In a season that already defies logic, the NFL produced another round of can-you-believe-this in Week 9.
No less than six teams won Sunday -- out of 13 games -- with quarterbacks who were backups or third-teamers at the start of the year. Consider these unlikely matchups:
The Denver Broncos' Chris Miller, playing his first game in four seasons, beat the San Diego Chargers' Jim Harbaugh.
All of the above -- plus Sunday winners Tony Banks of the Ravens and Rick Mirer of the New York Jets -- began the season on the bench. Banks and both Millers actually started as third-string quarterbacks.
But injuries and subpar performances have elevated all of them into prominent roles at the halfway point of the season.
Even though he remains the backup to Batch in Detroit, Frerotte has turned out to be one of the best off-season acquisitions.
In Week 6, he bailed out the Lions for a 25-23 win over the Minnesota Vikings. On Sunday, he threw for 209 yards and two touchdowns to rally Detroit over the Rams, 31-27.
His 12-yard touchdown pass to Johnnie Morton with 33 seconds left pushed the Lions to 6-2, the best record in the NFC by virtue of the tie-breaking win over St. Louis, also 6-2.
Frerotte, cut by the Washington Redskins after last season, entered the game in the third quarter when Batch hit his right thumb on a helmet.
Frerotte's biggest play of the day bordered on the surreal. On fourth-and-26 from the Detroit 21, throwing against a three-deep prevent defense, he found Germane Crowell for a 57-yard gain.
Jim Miller was the other relief quarterback to win. He replaced rookie starter Cade McNown (sprained right knee) in the first quarter. McNown was filling in for starter Shane Matthews (hamstring).
After throwing for 142 yards, one touchdown and three interceptions, Miller finished the game with his bruised right hand on ice.
So when the Bears play Minnesota next week, they might need a fourth quarterback. This year, that doesn't necessarily count them out, though.
Playing it safe
This is how strange things are getting in Green Bay. Favre wore a wristband with plays written on it Sunday because the Packers decided to simplify their offense. The reason? Favre's nine interceptions this season.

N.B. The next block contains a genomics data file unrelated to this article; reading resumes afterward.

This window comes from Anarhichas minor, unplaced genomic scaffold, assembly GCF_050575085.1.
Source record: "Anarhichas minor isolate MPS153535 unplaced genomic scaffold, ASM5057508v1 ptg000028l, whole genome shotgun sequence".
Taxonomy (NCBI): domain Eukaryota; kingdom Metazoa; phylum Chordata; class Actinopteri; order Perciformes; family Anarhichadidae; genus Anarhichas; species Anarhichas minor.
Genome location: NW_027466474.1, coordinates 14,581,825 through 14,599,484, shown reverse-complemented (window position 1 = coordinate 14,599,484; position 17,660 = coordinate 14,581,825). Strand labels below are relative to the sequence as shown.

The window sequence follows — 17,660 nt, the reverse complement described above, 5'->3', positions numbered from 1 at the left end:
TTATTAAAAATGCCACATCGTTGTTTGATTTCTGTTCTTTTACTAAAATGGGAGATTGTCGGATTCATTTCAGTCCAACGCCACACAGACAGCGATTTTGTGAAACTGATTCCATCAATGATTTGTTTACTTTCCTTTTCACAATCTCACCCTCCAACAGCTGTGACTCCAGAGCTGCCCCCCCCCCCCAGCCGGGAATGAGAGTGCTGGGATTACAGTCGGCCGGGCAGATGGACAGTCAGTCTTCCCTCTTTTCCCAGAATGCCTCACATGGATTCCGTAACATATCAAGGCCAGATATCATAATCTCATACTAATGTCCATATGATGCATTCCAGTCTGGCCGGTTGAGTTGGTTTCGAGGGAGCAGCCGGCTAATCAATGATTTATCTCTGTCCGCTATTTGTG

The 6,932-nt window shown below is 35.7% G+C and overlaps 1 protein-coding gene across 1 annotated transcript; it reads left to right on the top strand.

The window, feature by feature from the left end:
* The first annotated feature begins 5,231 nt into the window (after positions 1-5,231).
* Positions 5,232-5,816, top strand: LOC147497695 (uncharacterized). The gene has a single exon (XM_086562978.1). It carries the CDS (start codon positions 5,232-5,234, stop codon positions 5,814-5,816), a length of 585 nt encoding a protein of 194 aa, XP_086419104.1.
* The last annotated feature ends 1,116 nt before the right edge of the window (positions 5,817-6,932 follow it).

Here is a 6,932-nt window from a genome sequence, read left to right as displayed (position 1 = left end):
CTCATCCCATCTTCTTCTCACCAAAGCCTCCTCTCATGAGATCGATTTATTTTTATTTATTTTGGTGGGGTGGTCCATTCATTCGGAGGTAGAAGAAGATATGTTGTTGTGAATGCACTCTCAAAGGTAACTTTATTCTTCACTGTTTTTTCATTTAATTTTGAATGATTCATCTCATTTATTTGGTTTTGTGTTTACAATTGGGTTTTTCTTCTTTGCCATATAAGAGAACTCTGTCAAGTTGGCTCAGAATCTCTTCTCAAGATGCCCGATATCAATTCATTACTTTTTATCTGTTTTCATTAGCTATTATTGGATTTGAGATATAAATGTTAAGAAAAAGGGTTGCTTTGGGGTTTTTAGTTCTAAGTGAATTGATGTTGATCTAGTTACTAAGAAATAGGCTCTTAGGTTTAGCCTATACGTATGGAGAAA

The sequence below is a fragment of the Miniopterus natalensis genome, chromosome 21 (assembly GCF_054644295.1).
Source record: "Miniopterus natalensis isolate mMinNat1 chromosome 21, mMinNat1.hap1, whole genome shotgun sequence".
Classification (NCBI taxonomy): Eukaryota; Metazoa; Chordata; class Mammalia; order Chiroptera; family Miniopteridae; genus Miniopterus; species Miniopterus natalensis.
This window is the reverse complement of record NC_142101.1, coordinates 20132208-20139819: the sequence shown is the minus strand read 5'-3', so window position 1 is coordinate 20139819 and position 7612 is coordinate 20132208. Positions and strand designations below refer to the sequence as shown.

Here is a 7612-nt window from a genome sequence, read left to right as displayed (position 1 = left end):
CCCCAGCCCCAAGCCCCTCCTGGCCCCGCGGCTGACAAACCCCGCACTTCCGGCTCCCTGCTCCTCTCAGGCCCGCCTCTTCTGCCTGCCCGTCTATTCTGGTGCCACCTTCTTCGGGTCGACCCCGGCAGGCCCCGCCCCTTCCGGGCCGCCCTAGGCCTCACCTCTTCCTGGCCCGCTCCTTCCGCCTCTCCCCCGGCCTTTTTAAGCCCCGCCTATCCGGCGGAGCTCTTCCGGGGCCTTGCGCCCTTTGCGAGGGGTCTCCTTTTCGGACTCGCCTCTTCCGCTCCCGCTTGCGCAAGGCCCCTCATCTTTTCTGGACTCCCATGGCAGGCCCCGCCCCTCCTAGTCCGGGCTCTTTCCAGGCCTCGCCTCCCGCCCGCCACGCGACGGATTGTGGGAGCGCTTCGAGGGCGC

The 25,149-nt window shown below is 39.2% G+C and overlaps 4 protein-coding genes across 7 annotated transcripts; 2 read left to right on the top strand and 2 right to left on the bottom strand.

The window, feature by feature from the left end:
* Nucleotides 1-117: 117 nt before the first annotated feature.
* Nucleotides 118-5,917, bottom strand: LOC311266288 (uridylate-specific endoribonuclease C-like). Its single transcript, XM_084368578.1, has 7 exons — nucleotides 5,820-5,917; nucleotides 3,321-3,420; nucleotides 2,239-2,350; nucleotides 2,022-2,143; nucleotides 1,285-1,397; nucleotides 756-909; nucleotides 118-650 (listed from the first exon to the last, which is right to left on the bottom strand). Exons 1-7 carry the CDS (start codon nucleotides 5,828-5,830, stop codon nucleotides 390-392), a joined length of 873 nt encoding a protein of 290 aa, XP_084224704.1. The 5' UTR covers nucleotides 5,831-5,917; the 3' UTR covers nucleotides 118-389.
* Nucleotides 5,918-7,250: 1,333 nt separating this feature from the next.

Even after Favre completed six straight passes to advance to the Bears' 16-yard line, Green Bay coach Ray Rhodes opted to play for the winning field goal rather than let Favre take a shot at the end zone.
The Packers ran the ball three straight times, then watched Chicago's Bryan Robinson block a 28-yard field-goal try by Ryan Longwell.
As it turned out, the Packers couldn't have played for a field goal if the Bears' Chris Boniol had not missed a 34-yard field-goal attempt with six minutes left. That would have given Chicago a 17-13 lead.
Favre has already won three times this year with last-second touchdowns.
Jags in driver's seat
The Jaguars have just two teams with a winning record left on their cozy schedule -- Pittsburgh and Tennessee. And their remaining opponents have a combined record of 25-51. The list includes New Orleans, Cleveland, Cincinnati, Atlanta and the Ravens twice in the next three weeks. The Ravens have never beaten Jacksonville.
The Dolphins, on the other hand, play five teams with winning records in the second half of the season, including the next four. Their remaining opponents have a combined record of 35-29.
With a sweep of four games this weekend, the AFC improved its interconference lead over the NFC to 23-12 this season. The AFC has won 22 of the last 30 games played in the series.
By the numbers
The Packers have lost two straight games at Lambeau Field for the first time since the final days of the Lindy Infante era in 1991. The Packers, who play at Dallas next week, are 1-5 since 1992 in the week before playing the Cowboys. The Rams have allowed 10 sacks in their last two games, both losses, after allowing 10 in their first six games. The San Francisco 49ers' four-game losing streak is their longest since they lost eight in a row in 1980. The Jaguars have 35 sacks in eight games this season. Last year, they had 30 in 16 games. The Seattle Seahawks scored their first rushing touchdown of the season when Ricky Watters broke a 19-yard scoring run against Cincinnati.
Would the Broncos' season have been different had they gone to veteran QB Chris Miller sooner instead of later?
With a 2-2 record outside their tepid division, are the Titans paper tigers?
The championship days are over in Green Bay, were the Packers are 4-4 for the first time since 1994. Whether the Packers remain a playoff contender depends on the suddenly erratic arm of QB Brett Favre.
The Dolphins no longer need QB Dan Marino to win. Damon Huard notched the most impressive of his three starts -- all wins -- with 210 yards and two TDs against a Tennessee defense that dared him to throw.
The Rams look like a playoff upset waiting to happen. They are just 4-15 in games decided by eight points or less under coach Dick Vermeil, including 0-2 this year. Issues The AFC East is unquestionably the best division in the NFL with a 19-6 record (.760) against outside opponents. The next-best record outside its division belongs to the NFC Central, which was 13-10 (.565) going into the Vikings-Cowboys game last night.
The AFC West follows at 15-12 (.556), and the AFC Central is 10-14 (.417). Bringing up the rear are the NFC East (7-11, .389) and the NFC West (7-18, .280). Miami (5-0), Jacksonville (4-0) and Indianapolis (4-0) are the only teams unbeaten outside their division.